Most of us have been conditioned to think about our horse’s protein needs as a percentage, like a 10% protein bagged feed. Nothing could be further from the truth.
For one thing, the bagged feed is only a fraction of your horse’s intake. Protein is also in hay and grass. A 10% protein feed provides about 45 grams of protein per pound. A horse getting 10 pounds of that grain consumes 450 grams of protein. that’s quite a difference.
The correct way to look at a horse’s protein requirement is by body weight and level of activity. An 1100-pound (500 kg) horse needs an average of 630 grams/day of protein when not working, and 768 grams/day if He’s in light work. Going back to that 10% protein feed, you would have to feed 14 pounds a day of that 10% grain to fully meet the protein need even when not in work. If you’re feeding a reasonable 4 to 5 pounds of grain per day, the horse is getting 180 to 225 grams of protein, 28.5 to 35.7% of his resting protein needs.
Hay to the rescue.
Hay is actually the major source of protein in the horse’s diet. If the horse is eating 15 pounds of hay a day and that hay is 7.5% protein, he will be getting 511 grams of protein from the hay. If He’s eating 20 pounds of hay, this jumps to 681 grams, more than his resting requirement just from the hay, despite it having ?only? 7.5% protein. Remember, the percentage only tells you how many grams of protein there are per pound. What you need to consider is how much He’s consuming.
You also need to consider the lysine intake, as this is the major limiting amino acid, at least for growth. Hay-analysis laboratories commonly use an estimate of 3.5% of the protein in hay as lysine. The National Research Council (NRC) recommends that lysine should be 4.3% of the total protein requirement. However, since most hays provide more than enough protein when fed in generous amounts, the lysine need will usually also be met, especially if He’s fed any other type of feed.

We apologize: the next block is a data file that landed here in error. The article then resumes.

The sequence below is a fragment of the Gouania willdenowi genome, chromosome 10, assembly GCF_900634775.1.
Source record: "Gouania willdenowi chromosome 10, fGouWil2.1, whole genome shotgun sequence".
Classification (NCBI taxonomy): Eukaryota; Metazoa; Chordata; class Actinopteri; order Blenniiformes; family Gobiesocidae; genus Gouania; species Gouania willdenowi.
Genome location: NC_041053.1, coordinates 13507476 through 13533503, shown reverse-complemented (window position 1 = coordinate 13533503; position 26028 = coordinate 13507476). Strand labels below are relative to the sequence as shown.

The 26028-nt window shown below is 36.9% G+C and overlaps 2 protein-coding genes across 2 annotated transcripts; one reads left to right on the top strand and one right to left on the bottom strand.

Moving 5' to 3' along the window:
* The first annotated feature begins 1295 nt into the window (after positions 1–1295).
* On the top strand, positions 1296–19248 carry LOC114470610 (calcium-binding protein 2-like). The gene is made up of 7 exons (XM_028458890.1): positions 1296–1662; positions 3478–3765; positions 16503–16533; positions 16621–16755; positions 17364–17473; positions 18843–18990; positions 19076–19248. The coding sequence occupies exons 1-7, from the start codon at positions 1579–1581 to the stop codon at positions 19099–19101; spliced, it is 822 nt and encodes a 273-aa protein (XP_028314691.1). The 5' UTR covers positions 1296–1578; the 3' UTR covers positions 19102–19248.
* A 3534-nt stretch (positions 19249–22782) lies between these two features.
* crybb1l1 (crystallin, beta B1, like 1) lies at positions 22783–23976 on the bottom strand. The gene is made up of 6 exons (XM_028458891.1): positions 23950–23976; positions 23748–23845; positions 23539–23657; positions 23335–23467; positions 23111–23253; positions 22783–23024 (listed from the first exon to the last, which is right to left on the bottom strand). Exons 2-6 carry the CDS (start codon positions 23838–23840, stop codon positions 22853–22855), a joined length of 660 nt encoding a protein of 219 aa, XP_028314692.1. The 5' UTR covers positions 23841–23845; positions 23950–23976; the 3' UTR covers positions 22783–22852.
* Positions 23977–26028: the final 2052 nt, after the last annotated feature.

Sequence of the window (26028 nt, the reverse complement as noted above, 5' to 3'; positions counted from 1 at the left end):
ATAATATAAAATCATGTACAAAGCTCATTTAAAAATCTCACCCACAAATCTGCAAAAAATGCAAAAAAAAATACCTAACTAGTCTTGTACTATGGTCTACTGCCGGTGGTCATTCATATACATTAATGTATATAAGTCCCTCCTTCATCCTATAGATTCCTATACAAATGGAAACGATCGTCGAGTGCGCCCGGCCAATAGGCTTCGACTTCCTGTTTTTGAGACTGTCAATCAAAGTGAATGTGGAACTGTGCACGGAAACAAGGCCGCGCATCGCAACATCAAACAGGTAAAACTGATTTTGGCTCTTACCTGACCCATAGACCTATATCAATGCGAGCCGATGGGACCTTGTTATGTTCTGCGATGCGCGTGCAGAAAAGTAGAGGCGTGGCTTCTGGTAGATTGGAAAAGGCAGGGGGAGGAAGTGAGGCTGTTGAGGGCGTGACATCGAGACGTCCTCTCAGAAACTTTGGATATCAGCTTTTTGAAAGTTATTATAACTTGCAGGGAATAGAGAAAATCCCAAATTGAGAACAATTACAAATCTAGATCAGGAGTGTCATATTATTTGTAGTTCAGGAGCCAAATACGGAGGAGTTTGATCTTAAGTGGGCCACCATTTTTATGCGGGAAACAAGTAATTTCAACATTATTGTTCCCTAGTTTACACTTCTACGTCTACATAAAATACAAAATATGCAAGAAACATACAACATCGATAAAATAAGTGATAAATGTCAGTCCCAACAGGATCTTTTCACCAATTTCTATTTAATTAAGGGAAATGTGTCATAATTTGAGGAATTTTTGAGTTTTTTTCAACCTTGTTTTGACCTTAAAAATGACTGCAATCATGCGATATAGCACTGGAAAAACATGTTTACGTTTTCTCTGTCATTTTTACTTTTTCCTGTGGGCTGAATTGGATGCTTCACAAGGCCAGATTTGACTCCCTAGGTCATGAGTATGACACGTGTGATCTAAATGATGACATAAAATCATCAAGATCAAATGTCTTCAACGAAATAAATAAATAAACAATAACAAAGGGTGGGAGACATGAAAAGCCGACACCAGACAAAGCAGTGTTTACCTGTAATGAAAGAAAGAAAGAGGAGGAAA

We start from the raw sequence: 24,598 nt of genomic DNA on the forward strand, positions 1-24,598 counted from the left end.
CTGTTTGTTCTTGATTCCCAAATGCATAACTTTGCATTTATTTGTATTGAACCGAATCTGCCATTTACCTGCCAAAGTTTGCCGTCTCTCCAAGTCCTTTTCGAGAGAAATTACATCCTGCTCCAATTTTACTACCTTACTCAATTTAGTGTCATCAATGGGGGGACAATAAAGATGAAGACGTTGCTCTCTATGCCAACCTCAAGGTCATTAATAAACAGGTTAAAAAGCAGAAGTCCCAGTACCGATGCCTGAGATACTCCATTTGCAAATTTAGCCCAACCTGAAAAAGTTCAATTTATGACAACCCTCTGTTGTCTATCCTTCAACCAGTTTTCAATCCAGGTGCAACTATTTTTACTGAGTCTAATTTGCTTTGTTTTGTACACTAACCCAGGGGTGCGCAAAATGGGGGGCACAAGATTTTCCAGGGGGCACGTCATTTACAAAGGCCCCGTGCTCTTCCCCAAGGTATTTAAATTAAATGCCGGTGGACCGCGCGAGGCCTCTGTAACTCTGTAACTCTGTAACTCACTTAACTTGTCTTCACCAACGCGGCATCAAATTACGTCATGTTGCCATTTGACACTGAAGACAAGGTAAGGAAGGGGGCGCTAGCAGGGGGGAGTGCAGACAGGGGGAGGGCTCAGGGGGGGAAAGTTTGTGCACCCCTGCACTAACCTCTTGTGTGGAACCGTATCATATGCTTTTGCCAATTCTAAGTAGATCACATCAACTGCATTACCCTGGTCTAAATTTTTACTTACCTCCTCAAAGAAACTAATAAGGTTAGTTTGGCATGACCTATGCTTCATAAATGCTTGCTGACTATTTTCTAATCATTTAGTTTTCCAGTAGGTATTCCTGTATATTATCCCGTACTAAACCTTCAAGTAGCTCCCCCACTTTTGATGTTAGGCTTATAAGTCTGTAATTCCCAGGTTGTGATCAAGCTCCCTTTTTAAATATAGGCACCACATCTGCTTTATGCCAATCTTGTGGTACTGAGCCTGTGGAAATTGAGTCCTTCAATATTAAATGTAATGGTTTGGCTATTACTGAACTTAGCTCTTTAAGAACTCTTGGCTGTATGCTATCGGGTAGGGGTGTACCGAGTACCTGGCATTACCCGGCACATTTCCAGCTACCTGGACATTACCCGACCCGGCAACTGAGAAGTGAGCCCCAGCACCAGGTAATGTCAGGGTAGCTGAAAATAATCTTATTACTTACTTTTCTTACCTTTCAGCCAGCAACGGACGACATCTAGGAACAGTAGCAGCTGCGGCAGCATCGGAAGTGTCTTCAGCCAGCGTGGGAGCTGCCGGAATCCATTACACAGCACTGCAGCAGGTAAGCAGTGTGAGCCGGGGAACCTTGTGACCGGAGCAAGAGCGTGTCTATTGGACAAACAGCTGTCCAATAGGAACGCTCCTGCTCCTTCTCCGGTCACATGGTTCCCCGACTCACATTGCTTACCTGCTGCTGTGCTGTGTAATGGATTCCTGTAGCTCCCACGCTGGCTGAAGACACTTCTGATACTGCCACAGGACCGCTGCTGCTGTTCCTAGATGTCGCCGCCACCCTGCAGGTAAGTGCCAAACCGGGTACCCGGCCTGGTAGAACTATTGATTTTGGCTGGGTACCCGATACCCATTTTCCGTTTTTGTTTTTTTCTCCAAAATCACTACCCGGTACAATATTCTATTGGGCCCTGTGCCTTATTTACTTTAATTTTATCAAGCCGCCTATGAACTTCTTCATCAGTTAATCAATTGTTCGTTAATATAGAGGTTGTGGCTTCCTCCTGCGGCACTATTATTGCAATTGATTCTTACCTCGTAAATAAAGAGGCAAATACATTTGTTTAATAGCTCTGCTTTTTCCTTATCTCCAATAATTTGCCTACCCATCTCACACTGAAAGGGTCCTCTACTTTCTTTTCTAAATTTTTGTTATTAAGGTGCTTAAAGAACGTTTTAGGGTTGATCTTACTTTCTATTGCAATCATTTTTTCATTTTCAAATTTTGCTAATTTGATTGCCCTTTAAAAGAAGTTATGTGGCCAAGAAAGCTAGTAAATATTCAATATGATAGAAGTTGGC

Are You Feeding Enough’
The most accurate way to check dietary protein is to know the horse’s requirements and calculate how much is coming from the diet. Our chart on page 11 lists some symptoms of protein deficiency, as well as other things that could cause those signs. If you rule out the other causes as the problem, it’s time to take a look at protein intake.
When having problems with young horses that are likely linked to protein, it’s important to get it right and analyze the dietary intake. it’s even more complicated to get correct with hoof or skin/coat problems.
The two most commonly encountered problems associated with protein intake are muscle loss in older horses and poor muscling in working horses, with or without muscle soreness.
Muscle loss is a normal part of aging, called sarcopenia of aging. it’s caused by a combination of hormonal changes (drop in sex hormones, rise in cortisol) and inactivity. The higher cortisol levels in horses with Cushing?s disease only worsens this problem. Treating underlying disease and encouraging exercise are important. However, at least one study suggests that the NRC recommended lysine intake may not be optimal. Supplementation with 10 to 20 grams of lysine may help.